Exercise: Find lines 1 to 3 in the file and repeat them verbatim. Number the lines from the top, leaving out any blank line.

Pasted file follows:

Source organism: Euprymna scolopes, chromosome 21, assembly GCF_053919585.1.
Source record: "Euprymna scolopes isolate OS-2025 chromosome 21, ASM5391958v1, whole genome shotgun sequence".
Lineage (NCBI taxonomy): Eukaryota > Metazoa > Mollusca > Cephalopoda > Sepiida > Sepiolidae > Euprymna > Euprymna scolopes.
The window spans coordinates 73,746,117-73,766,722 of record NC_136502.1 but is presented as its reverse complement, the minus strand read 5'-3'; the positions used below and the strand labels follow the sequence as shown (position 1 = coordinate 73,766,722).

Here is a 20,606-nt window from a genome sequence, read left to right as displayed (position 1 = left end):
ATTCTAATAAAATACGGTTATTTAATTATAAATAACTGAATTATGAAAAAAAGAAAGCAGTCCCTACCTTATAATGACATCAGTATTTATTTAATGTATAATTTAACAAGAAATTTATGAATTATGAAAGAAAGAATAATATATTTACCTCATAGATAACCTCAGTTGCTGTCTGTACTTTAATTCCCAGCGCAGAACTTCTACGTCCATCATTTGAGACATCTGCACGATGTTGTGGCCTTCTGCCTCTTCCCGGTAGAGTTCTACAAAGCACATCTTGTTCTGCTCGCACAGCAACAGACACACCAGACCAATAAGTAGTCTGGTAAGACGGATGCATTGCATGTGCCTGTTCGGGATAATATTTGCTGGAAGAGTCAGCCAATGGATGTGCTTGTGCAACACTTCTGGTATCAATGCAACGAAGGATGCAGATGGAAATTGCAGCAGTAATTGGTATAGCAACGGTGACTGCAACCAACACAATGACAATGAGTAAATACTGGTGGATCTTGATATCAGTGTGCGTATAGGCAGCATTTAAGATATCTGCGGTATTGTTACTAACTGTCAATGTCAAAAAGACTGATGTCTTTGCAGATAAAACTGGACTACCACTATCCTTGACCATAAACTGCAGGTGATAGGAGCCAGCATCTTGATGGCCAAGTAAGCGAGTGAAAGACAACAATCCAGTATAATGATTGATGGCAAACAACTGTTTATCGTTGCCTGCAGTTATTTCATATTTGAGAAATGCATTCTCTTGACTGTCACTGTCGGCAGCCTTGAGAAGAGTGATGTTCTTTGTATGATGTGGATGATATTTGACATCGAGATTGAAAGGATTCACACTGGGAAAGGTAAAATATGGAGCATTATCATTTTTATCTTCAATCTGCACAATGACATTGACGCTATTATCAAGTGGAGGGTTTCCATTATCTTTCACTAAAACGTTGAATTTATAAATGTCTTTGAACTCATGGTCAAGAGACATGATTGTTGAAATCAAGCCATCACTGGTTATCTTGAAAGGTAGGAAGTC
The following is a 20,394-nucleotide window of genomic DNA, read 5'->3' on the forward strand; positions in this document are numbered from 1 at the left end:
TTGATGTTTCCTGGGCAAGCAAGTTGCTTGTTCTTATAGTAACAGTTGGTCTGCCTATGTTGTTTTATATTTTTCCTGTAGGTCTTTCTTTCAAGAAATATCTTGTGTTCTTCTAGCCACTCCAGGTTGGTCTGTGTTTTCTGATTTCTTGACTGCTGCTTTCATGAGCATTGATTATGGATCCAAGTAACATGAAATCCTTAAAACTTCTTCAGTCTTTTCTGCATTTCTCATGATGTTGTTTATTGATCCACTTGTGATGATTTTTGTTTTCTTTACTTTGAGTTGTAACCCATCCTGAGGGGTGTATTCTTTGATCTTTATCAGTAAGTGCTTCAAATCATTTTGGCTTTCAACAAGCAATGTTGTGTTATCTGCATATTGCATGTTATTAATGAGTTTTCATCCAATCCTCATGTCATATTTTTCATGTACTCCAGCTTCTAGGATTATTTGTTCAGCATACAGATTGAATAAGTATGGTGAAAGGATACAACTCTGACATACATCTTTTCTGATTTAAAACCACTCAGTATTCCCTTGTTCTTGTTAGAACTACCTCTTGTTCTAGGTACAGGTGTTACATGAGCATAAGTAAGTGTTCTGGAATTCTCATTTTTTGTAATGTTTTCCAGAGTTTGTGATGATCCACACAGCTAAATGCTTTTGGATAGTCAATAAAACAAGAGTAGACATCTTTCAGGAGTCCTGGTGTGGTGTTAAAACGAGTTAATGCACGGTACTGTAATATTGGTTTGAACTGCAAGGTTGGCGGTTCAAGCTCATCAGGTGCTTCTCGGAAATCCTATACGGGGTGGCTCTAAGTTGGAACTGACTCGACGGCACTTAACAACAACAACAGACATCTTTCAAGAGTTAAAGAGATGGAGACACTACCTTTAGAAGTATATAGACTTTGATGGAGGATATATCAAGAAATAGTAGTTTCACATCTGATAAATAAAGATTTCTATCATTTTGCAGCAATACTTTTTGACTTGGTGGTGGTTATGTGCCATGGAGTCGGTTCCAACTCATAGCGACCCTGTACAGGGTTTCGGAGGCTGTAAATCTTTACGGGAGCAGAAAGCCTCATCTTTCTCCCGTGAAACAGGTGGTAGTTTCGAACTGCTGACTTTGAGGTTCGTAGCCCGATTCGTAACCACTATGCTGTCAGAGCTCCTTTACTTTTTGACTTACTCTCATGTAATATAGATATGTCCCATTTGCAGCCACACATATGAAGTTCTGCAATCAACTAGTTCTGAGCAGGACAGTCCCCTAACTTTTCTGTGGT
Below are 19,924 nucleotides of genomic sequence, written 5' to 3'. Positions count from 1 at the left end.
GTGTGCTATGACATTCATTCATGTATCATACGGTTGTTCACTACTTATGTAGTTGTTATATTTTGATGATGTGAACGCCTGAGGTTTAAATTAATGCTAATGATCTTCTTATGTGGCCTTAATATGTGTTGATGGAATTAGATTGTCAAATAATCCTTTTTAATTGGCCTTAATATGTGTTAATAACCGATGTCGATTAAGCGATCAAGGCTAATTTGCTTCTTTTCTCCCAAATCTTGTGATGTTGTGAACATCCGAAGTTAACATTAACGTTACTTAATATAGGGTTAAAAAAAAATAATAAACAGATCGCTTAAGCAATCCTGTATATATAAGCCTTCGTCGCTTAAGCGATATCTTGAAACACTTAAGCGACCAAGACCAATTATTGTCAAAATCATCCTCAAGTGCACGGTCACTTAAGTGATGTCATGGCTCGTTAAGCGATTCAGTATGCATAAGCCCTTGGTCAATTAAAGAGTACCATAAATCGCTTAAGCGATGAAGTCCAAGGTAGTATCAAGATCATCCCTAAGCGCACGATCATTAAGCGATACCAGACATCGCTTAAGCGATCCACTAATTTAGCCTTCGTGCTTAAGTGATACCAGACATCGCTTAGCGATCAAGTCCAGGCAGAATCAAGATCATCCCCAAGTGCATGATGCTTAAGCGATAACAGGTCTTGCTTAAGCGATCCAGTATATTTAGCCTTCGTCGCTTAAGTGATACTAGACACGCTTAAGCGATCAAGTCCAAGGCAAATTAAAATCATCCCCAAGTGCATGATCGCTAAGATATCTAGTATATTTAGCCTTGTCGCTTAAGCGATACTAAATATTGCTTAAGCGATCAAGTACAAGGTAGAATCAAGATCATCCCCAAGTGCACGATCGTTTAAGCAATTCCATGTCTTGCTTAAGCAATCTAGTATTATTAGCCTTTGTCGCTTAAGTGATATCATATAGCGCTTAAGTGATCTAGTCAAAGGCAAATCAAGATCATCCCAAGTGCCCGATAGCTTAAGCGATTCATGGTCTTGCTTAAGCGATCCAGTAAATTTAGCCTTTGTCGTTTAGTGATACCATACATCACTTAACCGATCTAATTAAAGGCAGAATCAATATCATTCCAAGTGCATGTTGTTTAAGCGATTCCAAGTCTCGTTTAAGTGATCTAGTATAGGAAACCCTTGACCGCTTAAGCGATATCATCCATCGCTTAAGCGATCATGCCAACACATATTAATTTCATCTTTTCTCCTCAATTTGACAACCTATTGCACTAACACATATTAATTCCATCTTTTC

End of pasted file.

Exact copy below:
Source organism: Euprymna scolopes, chromosome 21, assembly GCF_053919585.1.
Source record: "Euprymna scolopes isolate OS-2025 chromosome 21, ASM5391958v1, whole genome shotgun sequence".
Lineage (NCBI taxonomy): Eukaryota > Metazoa > Mollusca > Cephalopoda > Sepiida > Sepiolidae > Euprymna > Euprymna scolopes.